As a startup your marketing budget is pretty limited. You don’t have thousands of dollars to invest in sophisticated marketing technologies or extra cash laying around to run large scale search campaigns on Google. But even if you did, why would people click your shit? In a online world where everyone fights tirelessly over ever-shrinking attention spans, what value will someone receive by landing on your website?
This is where “content marketing” begins. Side note – the term content marketing is a snoozer. I prefer “conversation building”. Well, that sucks too. How about “customer foreplay”? That’s better.
A few weeks ago I read a post by Marcus Sheridan. I enjoyed his definition of “content marketing”: A business’ ability to be the most helpful and effective teachers in the world at what they do.
Yes! That sounds awesome! But…so what? Why should you invest time teaching your customers when you would prefer them to stop talking and start buying?
- Having something worth sharing will give people a reason to visit, and continue visiting your website, posts, social profiles, whatever.
- People frequently decide to buy [and from whom they will buy] before they speak with a sales person. You want to be a part of that conversation ahead of time. See? Customer foreplay.
- Valuable content builds trust, which builds credibility, which builds word-of-mouth, which builds leads.
Startups can get tons of mileage from these “content marketing” tactics. In the next few posts, we’ll dig into each.
- Blog posts
- Articles for industry sources
If you’re smart about it, one topic can provide content for each of these. One example:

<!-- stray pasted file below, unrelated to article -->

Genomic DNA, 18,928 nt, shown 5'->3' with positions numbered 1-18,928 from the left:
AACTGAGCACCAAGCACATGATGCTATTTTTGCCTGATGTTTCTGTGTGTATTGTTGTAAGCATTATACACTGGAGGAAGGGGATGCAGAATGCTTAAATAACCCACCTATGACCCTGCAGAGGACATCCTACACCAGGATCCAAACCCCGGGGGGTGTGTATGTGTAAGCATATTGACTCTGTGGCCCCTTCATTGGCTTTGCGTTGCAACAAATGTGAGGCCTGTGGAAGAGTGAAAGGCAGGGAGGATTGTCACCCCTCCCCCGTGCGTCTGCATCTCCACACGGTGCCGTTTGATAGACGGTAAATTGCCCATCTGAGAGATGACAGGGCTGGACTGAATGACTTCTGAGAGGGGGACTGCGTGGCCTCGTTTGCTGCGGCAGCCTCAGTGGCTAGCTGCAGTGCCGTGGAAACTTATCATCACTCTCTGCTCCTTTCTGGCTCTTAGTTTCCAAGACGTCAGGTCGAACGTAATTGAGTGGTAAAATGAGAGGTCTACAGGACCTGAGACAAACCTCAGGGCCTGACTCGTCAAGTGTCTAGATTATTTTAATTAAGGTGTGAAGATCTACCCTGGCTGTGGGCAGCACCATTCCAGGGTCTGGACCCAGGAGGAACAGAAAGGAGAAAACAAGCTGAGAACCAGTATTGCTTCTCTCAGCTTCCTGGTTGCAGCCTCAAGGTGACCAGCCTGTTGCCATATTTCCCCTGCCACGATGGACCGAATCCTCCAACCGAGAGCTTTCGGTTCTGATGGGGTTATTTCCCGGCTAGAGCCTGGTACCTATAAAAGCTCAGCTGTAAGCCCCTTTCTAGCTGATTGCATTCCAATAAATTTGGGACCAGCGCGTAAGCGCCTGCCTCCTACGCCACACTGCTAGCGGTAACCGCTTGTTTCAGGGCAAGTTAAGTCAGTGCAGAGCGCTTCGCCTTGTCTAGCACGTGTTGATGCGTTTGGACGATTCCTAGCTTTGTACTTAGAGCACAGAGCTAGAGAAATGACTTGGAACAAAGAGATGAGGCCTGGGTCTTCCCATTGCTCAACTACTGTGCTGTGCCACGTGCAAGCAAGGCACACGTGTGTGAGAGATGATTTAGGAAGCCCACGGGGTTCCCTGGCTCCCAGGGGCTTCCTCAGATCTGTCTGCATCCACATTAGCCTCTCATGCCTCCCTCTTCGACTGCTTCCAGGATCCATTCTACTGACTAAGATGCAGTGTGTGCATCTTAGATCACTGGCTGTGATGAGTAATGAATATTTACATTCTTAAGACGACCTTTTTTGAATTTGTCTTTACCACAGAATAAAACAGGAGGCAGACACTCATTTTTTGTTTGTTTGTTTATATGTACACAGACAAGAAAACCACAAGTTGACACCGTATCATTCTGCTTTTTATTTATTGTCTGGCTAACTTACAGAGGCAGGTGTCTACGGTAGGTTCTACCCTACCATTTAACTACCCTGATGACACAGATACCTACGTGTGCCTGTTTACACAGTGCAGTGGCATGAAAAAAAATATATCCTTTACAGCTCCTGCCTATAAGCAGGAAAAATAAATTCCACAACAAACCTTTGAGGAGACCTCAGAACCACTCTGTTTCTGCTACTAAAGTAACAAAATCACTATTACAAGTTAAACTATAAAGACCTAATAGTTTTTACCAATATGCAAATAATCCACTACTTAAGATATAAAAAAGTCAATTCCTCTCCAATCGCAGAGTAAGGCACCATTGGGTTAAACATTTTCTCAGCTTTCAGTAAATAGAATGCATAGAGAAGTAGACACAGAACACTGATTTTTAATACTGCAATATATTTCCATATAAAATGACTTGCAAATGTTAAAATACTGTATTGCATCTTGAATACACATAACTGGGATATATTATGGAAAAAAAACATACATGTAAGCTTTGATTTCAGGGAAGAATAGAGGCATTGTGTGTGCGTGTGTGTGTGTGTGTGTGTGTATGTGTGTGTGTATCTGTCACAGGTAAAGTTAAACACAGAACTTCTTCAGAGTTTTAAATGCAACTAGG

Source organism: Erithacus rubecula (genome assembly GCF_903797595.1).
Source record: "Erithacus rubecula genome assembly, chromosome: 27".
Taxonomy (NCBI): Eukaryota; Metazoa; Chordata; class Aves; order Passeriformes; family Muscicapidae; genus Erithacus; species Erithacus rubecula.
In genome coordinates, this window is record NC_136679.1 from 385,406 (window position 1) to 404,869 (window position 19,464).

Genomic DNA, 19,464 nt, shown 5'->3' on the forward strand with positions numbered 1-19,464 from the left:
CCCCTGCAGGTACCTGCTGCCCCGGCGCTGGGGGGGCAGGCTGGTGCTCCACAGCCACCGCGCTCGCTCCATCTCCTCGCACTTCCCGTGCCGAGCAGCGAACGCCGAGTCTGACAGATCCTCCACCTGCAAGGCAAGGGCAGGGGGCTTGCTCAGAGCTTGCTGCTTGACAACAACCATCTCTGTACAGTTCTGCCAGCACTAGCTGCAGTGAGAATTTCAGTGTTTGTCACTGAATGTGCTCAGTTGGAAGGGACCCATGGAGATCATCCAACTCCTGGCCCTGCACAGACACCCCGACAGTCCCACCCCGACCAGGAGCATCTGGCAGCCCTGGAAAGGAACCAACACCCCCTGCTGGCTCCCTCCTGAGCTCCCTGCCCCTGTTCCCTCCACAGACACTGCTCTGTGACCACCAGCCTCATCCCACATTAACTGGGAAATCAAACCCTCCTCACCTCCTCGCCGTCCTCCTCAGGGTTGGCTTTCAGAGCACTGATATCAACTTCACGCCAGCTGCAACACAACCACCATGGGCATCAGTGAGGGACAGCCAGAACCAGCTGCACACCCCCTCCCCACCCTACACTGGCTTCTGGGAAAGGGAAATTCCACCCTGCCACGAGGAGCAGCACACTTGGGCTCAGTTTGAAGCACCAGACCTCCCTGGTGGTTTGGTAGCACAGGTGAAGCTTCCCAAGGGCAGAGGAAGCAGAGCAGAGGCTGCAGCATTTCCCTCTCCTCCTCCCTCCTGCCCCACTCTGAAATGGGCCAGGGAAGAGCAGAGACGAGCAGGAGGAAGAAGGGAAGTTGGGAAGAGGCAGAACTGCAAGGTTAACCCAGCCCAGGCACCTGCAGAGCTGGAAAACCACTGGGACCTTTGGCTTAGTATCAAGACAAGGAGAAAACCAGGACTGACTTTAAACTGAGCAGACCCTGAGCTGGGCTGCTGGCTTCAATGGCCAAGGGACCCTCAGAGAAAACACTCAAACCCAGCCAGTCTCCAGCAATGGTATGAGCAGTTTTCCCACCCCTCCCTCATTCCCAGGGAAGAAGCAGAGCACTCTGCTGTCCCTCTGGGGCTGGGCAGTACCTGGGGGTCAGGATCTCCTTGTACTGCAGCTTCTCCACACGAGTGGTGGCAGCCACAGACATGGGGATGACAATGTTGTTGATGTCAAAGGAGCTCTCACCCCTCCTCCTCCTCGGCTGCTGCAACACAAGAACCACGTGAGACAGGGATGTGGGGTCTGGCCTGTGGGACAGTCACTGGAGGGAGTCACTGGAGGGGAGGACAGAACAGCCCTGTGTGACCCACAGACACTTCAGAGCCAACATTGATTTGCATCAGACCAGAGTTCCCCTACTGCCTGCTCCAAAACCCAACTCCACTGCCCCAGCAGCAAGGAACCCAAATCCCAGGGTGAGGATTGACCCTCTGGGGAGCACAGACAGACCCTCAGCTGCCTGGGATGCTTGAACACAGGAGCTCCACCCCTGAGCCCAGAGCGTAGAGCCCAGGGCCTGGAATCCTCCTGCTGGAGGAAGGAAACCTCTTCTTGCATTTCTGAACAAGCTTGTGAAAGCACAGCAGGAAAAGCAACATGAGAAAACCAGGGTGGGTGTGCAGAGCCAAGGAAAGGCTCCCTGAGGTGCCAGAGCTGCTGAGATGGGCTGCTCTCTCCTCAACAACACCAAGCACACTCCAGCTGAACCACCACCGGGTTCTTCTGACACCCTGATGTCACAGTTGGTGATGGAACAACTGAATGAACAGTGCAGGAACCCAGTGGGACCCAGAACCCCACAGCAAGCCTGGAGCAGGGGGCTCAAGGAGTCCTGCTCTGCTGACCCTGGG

At my previous startup we sold digital coupon books as school fundraisers. We were fortunate to build a relationship with the North Carolina PTA over time. As the next school year approached, we pitched them the idea of webinar for PTA leaders across the state, sharing fundraising best practices. They loved the idea, and the webinar was incredibly successful. We then used that webinar’s content, turned it into a whitepaper, created blog posts from it, and shared it in every sales outreach we possibly could.
Startups usually build their audience and list of leads slowly over time. Don’t let the small numbers prevent you from setting goals for each campaign and tracking the results. This discipline will serve you well as your business scales up.
Keep this goal setting simple:
- We won’t stop until we get 50 webinar registrants.
- Let’s compare the last 6 customer foreplay campaigns we ran and see which generated the most leads, appointments, and sales.
Next up will be an in-depth look at how to conduct a webinar on a skinny jeans tight budget, along with another case study.